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'Our cows cannot be shipped as meat. They are evidence of lives affected by radiation,' farm leader Masami Yoshizawa said.
Angry farmers from Fukushima brought a large cow to the center of Tokyo Friday to demand Japan's government investigate a disease they say cattle have developed since the nuclear disaster three years ago.
Operators of nonprofit "Kibo no Bokujo," or "Farm of Hope," delivered a full-size black cow to the front of the agriculture ministry to demand an investigation into why it and many other animals have developed white dots on their skin since reactors went into meltdown after the earthquake and tsunami of March 2011.
The farm is located only 14 kilometers (nine miles) from the nuclear plant and is keeping some 350 cows that were abandoned in the area when their owners had to evacuate because of radiation contamination.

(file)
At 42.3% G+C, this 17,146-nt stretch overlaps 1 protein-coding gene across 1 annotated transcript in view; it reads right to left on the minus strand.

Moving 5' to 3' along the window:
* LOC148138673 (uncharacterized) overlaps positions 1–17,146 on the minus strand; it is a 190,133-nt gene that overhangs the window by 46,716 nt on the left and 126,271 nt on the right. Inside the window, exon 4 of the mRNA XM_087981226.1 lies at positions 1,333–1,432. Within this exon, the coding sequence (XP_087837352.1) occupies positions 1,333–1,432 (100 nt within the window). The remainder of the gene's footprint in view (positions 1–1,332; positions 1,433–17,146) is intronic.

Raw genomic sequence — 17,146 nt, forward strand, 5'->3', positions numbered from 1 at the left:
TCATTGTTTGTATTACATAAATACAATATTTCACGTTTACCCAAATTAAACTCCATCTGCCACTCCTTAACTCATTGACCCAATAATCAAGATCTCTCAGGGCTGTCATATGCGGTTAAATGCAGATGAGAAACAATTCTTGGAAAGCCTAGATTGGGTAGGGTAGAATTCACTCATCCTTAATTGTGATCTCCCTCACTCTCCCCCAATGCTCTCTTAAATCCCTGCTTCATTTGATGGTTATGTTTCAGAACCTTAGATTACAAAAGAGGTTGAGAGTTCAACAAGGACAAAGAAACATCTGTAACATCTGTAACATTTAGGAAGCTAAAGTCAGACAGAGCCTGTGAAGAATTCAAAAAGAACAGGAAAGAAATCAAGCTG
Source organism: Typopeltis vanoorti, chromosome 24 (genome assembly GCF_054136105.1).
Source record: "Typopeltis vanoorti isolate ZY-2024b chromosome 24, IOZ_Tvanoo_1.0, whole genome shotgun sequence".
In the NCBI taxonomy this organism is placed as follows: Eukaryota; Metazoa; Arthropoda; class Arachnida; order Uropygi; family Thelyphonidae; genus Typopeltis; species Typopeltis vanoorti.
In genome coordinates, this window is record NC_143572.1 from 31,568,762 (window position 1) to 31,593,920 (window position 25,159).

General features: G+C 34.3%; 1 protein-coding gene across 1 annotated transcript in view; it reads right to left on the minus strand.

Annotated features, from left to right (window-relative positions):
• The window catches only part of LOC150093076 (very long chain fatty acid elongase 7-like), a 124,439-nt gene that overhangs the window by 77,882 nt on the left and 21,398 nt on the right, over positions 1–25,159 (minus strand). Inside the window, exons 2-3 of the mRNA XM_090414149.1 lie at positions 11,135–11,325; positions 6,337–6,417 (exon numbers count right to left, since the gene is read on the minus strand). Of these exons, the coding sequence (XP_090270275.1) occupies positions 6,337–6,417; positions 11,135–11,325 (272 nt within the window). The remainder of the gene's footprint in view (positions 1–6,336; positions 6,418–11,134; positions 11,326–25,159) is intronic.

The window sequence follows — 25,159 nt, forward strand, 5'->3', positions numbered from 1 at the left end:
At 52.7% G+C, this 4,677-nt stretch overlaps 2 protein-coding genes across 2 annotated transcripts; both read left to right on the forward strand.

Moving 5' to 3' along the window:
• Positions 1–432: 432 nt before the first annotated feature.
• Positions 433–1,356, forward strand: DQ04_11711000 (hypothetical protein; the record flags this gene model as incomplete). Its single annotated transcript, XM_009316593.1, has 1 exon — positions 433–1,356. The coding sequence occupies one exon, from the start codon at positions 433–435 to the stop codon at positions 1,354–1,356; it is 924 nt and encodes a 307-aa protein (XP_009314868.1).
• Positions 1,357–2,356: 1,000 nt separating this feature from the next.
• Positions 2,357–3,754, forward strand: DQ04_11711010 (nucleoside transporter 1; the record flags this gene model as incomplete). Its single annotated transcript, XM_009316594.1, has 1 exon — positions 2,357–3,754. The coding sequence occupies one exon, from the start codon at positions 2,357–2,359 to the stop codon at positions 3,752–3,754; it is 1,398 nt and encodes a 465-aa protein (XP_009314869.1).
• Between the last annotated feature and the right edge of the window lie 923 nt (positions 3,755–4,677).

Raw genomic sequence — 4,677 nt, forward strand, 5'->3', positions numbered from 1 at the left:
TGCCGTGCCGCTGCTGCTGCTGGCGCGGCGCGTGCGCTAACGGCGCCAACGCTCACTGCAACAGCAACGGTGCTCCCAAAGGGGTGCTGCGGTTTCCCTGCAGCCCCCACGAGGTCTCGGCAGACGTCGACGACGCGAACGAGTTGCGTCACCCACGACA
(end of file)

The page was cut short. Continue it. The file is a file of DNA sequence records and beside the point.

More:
"Our cows cannot be shipped as meat. They are evidence of lives affected by radiation," said Masami Yoshizawa, leader of the farm, in front of the ministry, as his supporters and media looked on.
Fellow Fukushima farmer Naoto Matsumura said: "What if this started happening to people? We have to examine the cause of this and let people know what happened to these animals."
The vast farmland in Fukushima has been contaminated by radioactive materials from the Fukushima plant, forcing tens of thousands of local residents to give up their homes to live in temporary shelters.
The government says it could take decades to clean the region, but scientists say many residents may never be able to return because of the contamination.